I did know someone who was very well respected in the power industry and he did help build and maintain a lot of these giant coal fired power plants.

He said that if a coal plant made a 100% of the coal it burned into a kilowatt of power it would take 35 pounds of coal to make a Kilowatt. But on top of that coal planets only turn about 30% of the coal they burn into power so it would take 70 pounds of coal to make a kilowatt. So in the day to running of the solar system it would at least save a few hundred pounds of coal a day in not needing to be burned.

Actually, no . . . India and China are no longer on a coal plant building spree. India has a couple problems: a lack of a consistent coal supply and a lack of water needed to run coal plants. They’ve gone on a solar PV spree.

China just announced a move to close down thousands of small coal mines. And they are not building so many coal plants . . . they are installing solar like crazy, they are installing wind turbines, and then are building nuclear plants. They are trying to reduce their coal usage due to the smog in their cities.

So you can’t use China and India as an excuse any more.

Excellent story and nice house! We are currently installing a 6 kw system here in Orlando and we have 2 EVs. Our monthly electric bill is about 140 so hopefully it will cover it.

That might be enough depending on how much you drive. I have a 6 KW system that covers all my needs but I’m just a single person and I only commute to work a couple days a week right now. But it creates much more electricity than I use.

Hi, good story. Here in dark and cloudy Germany I have a plus of 1300 kwh per year. We generate 9300 kwh with our 5 year old PV, House uses 2800 kwH, Heating 2800 kwH and ZOE car 2400 kwH, which results in +1300 for the world. But that is easy. No rocket science. Our autarky is 40%. Which means, that we have to get 60% out of the grid. The next step is to get to 85% autarky with an home-energy storage system and a enhanced PV system. Funny years to come.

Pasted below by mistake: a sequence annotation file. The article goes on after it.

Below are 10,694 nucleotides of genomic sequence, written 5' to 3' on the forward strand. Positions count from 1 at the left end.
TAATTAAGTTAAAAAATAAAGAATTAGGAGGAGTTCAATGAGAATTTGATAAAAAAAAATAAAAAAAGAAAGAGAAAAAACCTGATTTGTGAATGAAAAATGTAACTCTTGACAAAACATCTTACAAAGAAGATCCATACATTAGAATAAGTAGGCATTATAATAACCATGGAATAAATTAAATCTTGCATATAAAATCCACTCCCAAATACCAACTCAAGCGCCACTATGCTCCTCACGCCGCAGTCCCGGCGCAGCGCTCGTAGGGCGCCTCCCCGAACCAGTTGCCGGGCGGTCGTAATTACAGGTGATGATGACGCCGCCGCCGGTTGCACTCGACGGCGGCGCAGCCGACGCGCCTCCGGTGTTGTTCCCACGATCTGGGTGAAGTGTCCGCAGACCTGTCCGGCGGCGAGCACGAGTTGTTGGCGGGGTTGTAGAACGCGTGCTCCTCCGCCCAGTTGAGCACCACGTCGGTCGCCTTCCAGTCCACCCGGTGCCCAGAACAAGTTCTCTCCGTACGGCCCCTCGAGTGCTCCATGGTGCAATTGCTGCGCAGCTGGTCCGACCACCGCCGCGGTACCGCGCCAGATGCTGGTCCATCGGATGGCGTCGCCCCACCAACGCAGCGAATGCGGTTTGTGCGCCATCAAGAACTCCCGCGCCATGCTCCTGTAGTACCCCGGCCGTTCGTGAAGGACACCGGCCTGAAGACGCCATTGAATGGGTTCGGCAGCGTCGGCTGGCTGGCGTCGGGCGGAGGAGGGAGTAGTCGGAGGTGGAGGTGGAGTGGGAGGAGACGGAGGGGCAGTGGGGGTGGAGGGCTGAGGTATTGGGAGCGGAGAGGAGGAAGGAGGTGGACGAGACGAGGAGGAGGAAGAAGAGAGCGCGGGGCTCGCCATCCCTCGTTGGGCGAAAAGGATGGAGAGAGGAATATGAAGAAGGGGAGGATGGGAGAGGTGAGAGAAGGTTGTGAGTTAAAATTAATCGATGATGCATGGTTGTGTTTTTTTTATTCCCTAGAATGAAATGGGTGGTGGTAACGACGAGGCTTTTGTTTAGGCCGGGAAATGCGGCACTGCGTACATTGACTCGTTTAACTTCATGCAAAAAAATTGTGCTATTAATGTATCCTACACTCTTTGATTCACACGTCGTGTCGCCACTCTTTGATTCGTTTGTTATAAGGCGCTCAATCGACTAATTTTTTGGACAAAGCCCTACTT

How do you survive on 2800KWH/year in your house! The average US house is like 11,000KWH/year!

Stop using electric stoves, electric ovens, electric water-heater and other things which do not need to be electric to work fine!
And stop using electric dryers, use sun or radiators to dry your clothes instead!!

I don’t use any of those things but I still use much more electricity than that.

That was roughly what our usage was before we got the electric car. Admittedly, house heat, stove, oven, and water heat are gas (washer/dryer are electric). For a 1000 sq foot home with 2 people – if you use efficient lighting and appliances – it’s easy to do with no significant lifestyle compromises.

> we charge our cars at night from the grid when it is less expensive

So they are obviously not solar powered.